Blood level of mitochondrial aspartate aminotransferase as an indicator of the extent of ischemic necrosis of the rat liver

Authors

  • Tadashi Nishimura M.D.,

    Corresponding author
    1. Department of Physiological Chemistry and First Department of Surgery, Medical School, Osaka University, Kita-ku, Osaka 530, Japan
    • Department of Surgery, Kure National Hospital, 3-1 Aoyamacho, Kure 737, Hiroshima, Japan
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  • Yukuo Yoshida,

    1. Department of Physiological Chemistry and First Department of Surgery, Medical School, Osaka University, Kita-ku, Osaka 530, Japan
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  • Fusao Watanabe,

    1. Department of Physiological Chemistry and First Department of Surgery, Medical School, Osaka University, Kita-ku, Osaka 530, Japan
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  • Masato Koseki,

    1. Department of Physiological Chemistry and First Department of Surgery, Medical School, Osaka University, Kita-ku, Osaka 530, Japan
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  • Toshiro Nishida,

    1. Department of Physiological Chemistry and First Department of Surgery, Medical School, Osaka University, Kita-ku, Osaka 530, Japan
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  • Kunio Tagawa,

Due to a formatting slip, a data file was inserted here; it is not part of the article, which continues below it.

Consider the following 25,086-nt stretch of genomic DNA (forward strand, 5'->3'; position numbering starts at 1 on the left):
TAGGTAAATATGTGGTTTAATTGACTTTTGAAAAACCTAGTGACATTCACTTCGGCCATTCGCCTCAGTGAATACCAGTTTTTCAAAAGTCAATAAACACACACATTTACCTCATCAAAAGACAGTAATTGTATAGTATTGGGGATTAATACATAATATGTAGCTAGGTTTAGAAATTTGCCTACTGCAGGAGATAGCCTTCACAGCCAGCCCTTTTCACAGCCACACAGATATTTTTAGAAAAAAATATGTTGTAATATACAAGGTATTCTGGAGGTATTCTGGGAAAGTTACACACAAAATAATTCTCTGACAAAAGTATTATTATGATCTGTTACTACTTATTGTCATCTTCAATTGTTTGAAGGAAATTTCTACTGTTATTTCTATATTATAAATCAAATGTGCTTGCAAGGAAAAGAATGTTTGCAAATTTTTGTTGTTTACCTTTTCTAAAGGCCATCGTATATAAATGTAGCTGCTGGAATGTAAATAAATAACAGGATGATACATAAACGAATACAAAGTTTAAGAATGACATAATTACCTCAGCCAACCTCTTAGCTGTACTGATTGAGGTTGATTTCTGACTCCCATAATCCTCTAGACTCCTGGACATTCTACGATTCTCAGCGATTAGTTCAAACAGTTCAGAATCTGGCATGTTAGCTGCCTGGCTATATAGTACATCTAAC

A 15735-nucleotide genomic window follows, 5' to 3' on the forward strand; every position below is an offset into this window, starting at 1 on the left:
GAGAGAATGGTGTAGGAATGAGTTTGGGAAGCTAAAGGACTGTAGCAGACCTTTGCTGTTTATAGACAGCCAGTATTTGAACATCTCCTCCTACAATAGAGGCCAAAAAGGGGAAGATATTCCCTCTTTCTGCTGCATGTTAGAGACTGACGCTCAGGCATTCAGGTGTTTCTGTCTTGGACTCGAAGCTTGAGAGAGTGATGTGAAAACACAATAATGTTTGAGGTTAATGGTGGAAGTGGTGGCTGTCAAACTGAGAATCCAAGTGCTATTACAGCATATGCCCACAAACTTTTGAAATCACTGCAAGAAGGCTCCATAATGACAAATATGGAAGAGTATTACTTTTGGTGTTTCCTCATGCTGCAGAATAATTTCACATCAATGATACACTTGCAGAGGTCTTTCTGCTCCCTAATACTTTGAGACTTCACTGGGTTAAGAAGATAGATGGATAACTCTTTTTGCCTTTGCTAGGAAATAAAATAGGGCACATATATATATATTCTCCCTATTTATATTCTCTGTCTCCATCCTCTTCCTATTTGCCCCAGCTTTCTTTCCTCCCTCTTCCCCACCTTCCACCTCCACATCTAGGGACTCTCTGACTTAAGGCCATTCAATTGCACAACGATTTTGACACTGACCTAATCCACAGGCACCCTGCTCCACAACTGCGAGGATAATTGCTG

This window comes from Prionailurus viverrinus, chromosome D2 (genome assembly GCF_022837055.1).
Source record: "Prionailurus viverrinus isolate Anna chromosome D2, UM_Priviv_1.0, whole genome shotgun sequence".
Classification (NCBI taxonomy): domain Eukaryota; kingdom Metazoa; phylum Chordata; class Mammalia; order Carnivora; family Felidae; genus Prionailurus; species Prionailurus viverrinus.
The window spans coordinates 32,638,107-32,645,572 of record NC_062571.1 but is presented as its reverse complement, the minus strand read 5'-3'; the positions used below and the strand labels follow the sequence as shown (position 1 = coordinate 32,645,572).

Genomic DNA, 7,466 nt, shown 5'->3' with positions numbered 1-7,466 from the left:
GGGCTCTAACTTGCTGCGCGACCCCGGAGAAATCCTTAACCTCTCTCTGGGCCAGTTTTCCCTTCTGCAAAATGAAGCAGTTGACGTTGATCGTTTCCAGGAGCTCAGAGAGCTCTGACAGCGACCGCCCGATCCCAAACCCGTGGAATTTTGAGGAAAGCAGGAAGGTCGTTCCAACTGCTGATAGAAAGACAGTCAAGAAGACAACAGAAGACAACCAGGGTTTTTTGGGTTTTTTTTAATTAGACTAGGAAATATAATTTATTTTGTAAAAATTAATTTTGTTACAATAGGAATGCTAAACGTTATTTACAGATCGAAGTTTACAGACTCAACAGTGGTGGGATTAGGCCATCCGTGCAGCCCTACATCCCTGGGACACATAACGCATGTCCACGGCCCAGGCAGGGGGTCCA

1. Department of Physiological Chemistry and First Department of Surgery, Medical School, Osaka University, Kita-ku, Osaka 530, Japan
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  • Yasunaru Kawashima

    1. Department of Physiological Chemistry and First Department of Surgery, Medical School, Osaka University, Kita-ku, Osaka 530, Japan
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Abstract

To assess the severity of ischemic liver injury, we examined release of mitochondrial aspartate aminotransferase (EC 2.6.1.1) and its cytoplasmic isozyme from the ischemic rat liver into the circulation. Their patterns of leakage were quite different: the level of cytoplasmic aspartate aminotransferase reached a peak soon after the circulation to the ischemic liver was restored, while that of mitochondrial aspartate aminotransferase increased slowly, reaching a maximum after more than 10 hr. On anoxic incubation of mitochondria isolated from the normal liver, oxidative phosphorylation capacity was lost within 2 hr, at which time no leakage of matrix enzymes was observed: more than 10 hr after-loss-of-oxidative phosphorylation were needed for the matrix enzymes to leak out of the mitochondrial membrane. Since the viability of cells is considered to depend on the capacity of oxidative phosphorylation, it is highly likely that the delayed appearance of mitochondrial aspartate aminotransferase in blood indicates the postmortem changes of injured cells. In fact, the cumulative activity of mitochondrial aspartate aminotransferase but not cytoplasmic aspartate aminotransferase in circulation after ischemic liver injury correlated fairly well with the decrease of total adenine nucleotides which were monitored to measure viable cells. The difference between mitochondrial aspartate aminotransferase and cytoplasmic aspartate aminotransferase as quantitative indices of hepatic necrosis may be due to the relative stability of the former and significant inactivation of the latter during hepatic ischemia. Therefore, the determination of mitochondrial aspartate aminotransferase in blood may be useful in the assessment of liver necrosis after ischemic injury.

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